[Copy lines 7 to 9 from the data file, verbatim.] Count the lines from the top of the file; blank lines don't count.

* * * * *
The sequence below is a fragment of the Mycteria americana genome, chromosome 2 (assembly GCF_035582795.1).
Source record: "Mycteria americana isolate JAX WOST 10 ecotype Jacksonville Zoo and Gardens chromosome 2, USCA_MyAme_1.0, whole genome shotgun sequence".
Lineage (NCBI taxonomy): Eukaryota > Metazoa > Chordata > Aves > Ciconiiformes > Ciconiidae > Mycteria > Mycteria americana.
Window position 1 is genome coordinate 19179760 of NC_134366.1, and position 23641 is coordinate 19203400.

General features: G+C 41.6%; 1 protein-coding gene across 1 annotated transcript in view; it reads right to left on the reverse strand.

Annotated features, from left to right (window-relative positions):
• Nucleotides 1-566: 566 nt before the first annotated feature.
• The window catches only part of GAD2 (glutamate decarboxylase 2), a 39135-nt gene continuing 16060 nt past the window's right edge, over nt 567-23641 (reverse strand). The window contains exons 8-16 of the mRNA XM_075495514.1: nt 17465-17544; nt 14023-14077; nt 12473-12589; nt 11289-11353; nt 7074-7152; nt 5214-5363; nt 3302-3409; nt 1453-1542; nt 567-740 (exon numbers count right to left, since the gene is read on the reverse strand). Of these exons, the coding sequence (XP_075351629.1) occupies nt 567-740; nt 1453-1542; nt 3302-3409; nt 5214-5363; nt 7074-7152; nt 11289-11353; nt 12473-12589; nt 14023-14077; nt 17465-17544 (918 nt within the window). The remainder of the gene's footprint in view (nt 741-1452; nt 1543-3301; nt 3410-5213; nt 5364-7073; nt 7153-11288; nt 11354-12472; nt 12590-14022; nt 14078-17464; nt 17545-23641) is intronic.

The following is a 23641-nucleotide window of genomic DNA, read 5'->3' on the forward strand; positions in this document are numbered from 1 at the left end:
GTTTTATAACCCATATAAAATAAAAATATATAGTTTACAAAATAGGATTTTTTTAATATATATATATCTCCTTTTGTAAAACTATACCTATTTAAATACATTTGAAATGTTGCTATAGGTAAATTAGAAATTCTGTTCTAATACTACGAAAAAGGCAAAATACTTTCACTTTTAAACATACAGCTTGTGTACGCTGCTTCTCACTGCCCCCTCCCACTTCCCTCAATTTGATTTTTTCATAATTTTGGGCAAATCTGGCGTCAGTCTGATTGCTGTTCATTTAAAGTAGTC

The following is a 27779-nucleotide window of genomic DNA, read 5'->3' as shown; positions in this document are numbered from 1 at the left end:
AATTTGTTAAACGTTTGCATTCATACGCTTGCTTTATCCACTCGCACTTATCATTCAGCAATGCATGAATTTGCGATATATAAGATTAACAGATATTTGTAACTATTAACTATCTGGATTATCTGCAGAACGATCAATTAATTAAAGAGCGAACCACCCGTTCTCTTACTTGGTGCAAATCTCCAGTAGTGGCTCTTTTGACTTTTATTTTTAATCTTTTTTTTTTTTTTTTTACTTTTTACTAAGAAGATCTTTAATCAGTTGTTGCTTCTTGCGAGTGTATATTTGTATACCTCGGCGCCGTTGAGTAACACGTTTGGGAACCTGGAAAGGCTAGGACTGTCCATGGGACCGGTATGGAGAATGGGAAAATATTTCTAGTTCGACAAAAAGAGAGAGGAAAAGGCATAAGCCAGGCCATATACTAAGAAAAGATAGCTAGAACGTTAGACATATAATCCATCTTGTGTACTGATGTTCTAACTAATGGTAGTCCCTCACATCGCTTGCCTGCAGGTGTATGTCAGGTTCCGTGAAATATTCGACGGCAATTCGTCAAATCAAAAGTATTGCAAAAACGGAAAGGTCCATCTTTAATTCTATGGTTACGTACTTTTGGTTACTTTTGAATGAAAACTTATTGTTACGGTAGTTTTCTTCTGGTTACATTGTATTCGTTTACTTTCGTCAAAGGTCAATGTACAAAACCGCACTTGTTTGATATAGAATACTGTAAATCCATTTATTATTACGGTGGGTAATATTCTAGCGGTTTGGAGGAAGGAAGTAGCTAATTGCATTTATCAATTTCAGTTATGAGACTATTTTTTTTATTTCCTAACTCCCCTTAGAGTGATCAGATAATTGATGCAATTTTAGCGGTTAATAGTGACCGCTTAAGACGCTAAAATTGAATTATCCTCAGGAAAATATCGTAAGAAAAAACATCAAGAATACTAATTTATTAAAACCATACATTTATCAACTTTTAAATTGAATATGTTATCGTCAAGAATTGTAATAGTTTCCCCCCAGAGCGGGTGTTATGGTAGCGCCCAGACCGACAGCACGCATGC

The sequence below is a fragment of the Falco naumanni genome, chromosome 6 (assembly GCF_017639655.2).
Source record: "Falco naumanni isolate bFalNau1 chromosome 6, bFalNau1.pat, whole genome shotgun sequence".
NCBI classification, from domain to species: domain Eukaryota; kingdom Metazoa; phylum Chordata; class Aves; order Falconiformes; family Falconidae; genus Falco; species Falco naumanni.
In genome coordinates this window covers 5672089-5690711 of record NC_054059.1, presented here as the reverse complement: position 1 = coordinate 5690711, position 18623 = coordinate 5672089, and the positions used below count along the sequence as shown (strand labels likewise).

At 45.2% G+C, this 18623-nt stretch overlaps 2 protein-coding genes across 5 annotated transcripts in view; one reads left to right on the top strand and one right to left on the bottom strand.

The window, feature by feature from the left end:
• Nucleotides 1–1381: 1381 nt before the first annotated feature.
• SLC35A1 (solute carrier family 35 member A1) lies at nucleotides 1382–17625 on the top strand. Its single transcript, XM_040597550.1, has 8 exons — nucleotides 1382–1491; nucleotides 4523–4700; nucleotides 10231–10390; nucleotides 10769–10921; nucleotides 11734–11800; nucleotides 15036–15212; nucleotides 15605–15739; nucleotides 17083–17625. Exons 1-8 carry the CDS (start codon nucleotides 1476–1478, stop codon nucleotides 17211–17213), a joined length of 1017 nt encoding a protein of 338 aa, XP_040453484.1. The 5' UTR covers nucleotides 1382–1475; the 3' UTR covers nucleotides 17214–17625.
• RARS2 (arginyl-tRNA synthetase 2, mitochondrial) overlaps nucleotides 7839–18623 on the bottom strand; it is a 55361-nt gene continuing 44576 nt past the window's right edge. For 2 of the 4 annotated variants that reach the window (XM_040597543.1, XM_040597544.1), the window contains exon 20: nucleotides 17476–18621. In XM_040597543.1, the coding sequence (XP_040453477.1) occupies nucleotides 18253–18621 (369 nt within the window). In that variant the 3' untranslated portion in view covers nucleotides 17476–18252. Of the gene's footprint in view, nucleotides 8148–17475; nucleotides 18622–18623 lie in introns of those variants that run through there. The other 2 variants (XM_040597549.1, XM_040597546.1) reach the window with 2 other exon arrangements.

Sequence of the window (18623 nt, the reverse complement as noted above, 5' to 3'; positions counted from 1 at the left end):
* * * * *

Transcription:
• Nucleotides 1-566: 566 nt before the first annotated feature.
• The window catches only part of GAD2 (glutamate decarboxylase 2), a 39135-nt gene continuing 16060 nt past the window's right edge, over nt 567-23641 (reverse strand). The window contains exons 8-16 of the mRNA XM_075495514.1: nt 17465-17544; nt 14023-14077; nt 12473-12589; nt 11289-11353; nt 7074-7152; nt 5214-5363; nt 3302-3409; nt 1453-1542; nt 567-740 (exon numbers count right to left, since the gene is read on the reverse strand). Of these exons, the coding sequence (XP_075351629.1) occupies nt 567-740; nt 1453-1542; nt 3302-3409; nt 5214-5363; nt 7074-7152; nt 11289-11353; nt 12473-12589; nt 14023-14077; nt 17465-17544 (918 nt within the window). The remainder of the gene's footprint in view (nt 741-1452; nt 1543-3301; nt 3410-5213; nt 5364-7073; nt 7153-11288; nt 11354-12472; nt 12590-14022; nt 14078-17464; nt 17545-23641) is intronic.

The following is a 23641-nucleotide window of genomic DNA, read 5'->3' on the forward strand; positions in this document are numbered from 1 at the left end: